21. Hi Sue, tried to post a comment earlier but it didn’t post … frustrating:)
    So sorry to hear about your shingles. I understand how painful and irritating it is. I hope you’re managing to remain relatively pain free and comfortable.
    I totally get your experience with the train or ufo lol ? it must have been terrifying!!
    Take care xxxx

    1. Pain free… not so much. Can't seem to find anything that can touch it. Hoping that this maybe builds character? Silver lining etc.

    2. The only silver lining that I can see is that it didn’t occur near to or during your Italy trip! Plus, how thoughtful of Stu, cooking your favourite comfort food. I have certain foods that I only really fancy or eat when I’m unwell … something very comforting about eating food that your mum cooked for you when you were unwell as a child 🙂

  22. Shingles is the pits so wishing you a speedy recovery. Keep taking the meds and using the cold compresses. Very scary train story.

  23. So sorry to hear about your run-in with shingles. I had them a few years ago, but it took a long while for me to consider what it might be — it was a fairly mild case — until my boss heard me complain about itchiness around the bra line. Feel very lucky it wasn't too bad, although lying on the sheets at night felt like a bed of prickers.

    Hope that by the time you read through all of the messages of support from your loving blog community, you'll already be feeling loads better!

  24. Our nurse-practitioner daughter has urged us to get the new shingles vaccine, which my husband did earlier this year and which I'm planning to ask for at an upcoming physical. I'm so sorry to hear how miserable you've been feeling; I hope your symptoms will soon ease. I also hope it's possible to find a reasonably comfortable position for reading or watching Netflix!

    Denise L.

    1. Thanks, Denise. My doctor said the new vaccine is much more effective that the old one, but not covered, at least in Ontario. I'm 7 days in and have left the house once to try to drive one of our vehicles to the garage while my husband took the other. A 1o min drive at most and I was sweating and hyperventilating from the pain caused by the movement of the truck. Thongs are easing gradually. Last night I slept for over 12 hours.. that felt good. Next year I'm getting the shot!!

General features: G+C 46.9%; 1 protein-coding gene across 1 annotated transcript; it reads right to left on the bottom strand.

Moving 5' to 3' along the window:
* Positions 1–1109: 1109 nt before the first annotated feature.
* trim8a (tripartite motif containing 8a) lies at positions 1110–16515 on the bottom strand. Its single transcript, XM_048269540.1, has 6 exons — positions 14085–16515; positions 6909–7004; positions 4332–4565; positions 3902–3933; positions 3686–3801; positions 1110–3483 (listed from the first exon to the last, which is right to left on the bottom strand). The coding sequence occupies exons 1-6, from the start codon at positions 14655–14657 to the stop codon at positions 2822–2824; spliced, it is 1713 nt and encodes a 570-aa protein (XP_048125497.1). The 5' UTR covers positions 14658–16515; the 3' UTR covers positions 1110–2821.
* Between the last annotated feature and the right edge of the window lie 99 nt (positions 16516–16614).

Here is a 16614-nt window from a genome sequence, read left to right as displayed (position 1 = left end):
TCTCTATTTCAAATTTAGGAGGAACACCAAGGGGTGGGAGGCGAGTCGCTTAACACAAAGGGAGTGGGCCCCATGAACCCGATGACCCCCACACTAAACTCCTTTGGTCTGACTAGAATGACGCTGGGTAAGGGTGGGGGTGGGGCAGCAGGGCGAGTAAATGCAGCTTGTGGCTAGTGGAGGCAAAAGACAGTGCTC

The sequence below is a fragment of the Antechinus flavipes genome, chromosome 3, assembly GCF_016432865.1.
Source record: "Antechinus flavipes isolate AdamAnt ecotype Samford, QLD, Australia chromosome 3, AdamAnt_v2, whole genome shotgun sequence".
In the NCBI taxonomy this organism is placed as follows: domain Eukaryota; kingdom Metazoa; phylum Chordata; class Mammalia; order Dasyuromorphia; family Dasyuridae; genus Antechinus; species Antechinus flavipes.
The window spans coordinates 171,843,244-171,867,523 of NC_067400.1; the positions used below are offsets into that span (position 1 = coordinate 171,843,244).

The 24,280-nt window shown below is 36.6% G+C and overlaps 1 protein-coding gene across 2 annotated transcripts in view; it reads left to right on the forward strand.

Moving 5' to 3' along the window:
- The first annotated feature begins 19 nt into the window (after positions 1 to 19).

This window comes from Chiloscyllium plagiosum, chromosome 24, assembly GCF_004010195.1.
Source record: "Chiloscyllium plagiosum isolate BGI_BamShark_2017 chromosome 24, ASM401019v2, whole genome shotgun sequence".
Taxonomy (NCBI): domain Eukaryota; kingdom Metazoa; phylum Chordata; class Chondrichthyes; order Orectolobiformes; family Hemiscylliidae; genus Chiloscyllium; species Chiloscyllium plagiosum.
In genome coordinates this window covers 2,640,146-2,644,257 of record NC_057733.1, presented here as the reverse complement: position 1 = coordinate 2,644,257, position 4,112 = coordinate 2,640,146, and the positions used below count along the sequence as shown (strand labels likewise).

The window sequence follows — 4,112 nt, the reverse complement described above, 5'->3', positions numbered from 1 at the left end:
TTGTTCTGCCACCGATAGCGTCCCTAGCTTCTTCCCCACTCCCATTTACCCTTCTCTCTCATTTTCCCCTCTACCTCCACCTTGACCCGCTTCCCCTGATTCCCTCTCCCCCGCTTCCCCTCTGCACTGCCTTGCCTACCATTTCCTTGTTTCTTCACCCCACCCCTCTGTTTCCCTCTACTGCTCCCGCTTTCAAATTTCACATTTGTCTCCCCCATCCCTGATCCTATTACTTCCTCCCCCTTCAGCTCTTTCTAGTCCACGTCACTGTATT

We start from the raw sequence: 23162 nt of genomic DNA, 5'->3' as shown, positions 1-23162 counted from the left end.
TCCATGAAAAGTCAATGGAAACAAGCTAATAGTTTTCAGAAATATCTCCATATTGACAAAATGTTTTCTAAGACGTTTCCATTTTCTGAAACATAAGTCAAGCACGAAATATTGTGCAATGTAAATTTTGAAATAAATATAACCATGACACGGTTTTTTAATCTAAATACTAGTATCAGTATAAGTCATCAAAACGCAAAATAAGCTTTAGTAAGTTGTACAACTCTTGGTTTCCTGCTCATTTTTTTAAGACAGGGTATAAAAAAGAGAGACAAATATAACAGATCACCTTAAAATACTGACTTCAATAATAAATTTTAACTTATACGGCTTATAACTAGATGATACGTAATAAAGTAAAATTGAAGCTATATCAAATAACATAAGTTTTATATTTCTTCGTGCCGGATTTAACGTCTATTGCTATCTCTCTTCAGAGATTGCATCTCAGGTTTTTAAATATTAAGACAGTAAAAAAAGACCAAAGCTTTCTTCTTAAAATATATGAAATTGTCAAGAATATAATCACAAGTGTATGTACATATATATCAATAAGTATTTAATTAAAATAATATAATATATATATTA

2. I'm in Ontario too … we're fortunate enough to have excellent health insurance through my husband's employer and this vaccine is covered. Hooray for your 12-hour sleep, but that drive sounded like a terrible ordeal. :o(


  25. No fun! Hoping that the pain subsides sooner than later. Thankful to learn about the new shingles vaccine via these comments. Thank you for sharing this trial. Get well soon!!!
    Charlene H

  26. Hi Sue, Shingles are a nightmare and I hope your assessment as above is holding true. Also, I read the two Manon books this week, just finished the second one. Should I comment here or on that earlier post?

    1. So far so good…well…not exactly good… but better than yesterday:) Hope you liked the books, Phoebe. Wish I hadn't read the second one so quickly…I'd still have it to look forward to.

    2. I loved the books, especially the second one. The first one was very good but very "police procedural." I kept inserting the characters into the sets of the British tv mysteries I've watched. But the second one was tremendous. i definitely think the books should be read in order, even if this means having to wait for library reserves to come up.

  27. Shingles, oh gosh, so sorry! I hope your sense of humor helps, but I know that pain whittles away at one's good cheer over time, so I hope whatever treatment has been advised is helping even more.

  28. So sorry to hear about your pain. I want the vaccine as soon as I can get it. Not quite 50 yet. I live where Mother Mayo began and glad the website helped. It is a great resource. My mom had them on her face not long ago and I let her know she could give the grand babies them as not vaccinated yet against chicken pox. Yikes. My husband and I both had terrible chicken pox so no desire to suffer shingles too. Our derailment this year was his open heart surgery in April and as we were celebrating the 3 month mark, he fell off his bike and broke a bone in his writs and full cast up past the elbow for 3 weeks. Just starting week 3 and hoping he gets a smaller splint/cast on the 7th, at Mayo. My care taking skills are being tested! I hope you are feeling much better.